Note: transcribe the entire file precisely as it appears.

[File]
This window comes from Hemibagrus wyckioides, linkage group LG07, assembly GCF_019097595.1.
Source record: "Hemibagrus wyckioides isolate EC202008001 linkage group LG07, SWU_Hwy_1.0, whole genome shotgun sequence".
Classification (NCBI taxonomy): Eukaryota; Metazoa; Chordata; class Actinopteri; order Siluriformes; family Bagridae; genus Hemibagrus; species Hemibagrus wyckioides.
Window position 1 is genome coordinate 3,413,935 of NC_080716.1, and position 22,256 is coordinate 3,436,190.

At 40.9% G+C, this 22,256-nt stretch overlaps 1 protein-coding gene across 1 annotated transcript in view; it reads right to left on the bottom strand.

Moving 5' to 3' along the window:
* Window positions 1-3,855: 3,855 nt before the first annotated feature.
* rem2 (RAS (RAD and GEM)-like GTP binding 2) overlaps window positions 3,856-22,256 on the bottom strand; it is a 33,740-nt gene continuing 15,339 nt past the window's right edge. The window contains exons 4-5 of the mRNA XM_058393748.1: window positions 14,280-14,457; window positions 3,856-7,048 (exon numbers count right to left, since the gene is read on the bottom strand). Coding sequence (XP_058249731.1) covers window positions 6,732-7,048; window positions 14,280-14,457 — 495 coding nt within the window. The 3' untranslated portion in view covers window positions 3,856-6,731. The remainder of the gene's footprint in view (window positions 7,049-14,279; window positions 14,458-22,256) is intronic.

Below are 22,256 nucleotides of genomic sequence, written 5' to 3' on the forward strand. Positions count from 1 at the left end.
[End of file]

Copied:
This window comes from Hemibagrus wyckioides, linkage group LG07, assembly GCF_019097595.1.
Source record: "Hemibagrus wyckioides isolate EC202008001 linkage group LG07, SWU_Hwy_1.0, whole genome shotgun sequence".
Classification (NCBI taxonomy): Eukaryota; Metazoa; Chordata; class Actinopteri; order Siluriformes; family Bagridae; genus Hemibagrus; species Hemibagrus wyckioides.
Window position 1 is genome coordinate 3,413,935 of NC_080716.1, and position 22,256 is coordinate 3,436,190.

At 40.9% G+C, this 22,256-nt stretch overlaps 1 protein-coding gene across 1 annotated transcript in view; it reads right to left on the bottom strand.

Moving 5' to 3' along the window:
* Window positions 1-3,855: 3,855 nt before the first annotated feature.
* rem2 (RAS (RAD and GEM)-like GTP binding 2) overlaps window positions 3,856-22,256 on the bottom strand; it is a 33,740-nt gene continuing 15,339 nt past the window's right edge. The window contains exons 4-5 of the mRNA XM_058393748.1: window positions 14,280-14,457; window positions 3,856-7,048 (exon numbers count right to left, since the gene is read on the bottom strand). Coding sequence (XP_058249731.1) covers window positions 6,732-7,048; window positions 14,280-14,457 — 495 coding nt within the window. The 3' untranslated portion in view covers window positions 3,856-6,731. The remainder of the gene's footprint in view (window positions 7,049-14,279; window positions 14,458-22,256) is intronic.

Below are 22,256 nucleotides of genomic sequence, written 5' to 3' on the forward strand. Positions count from 1 at the left end.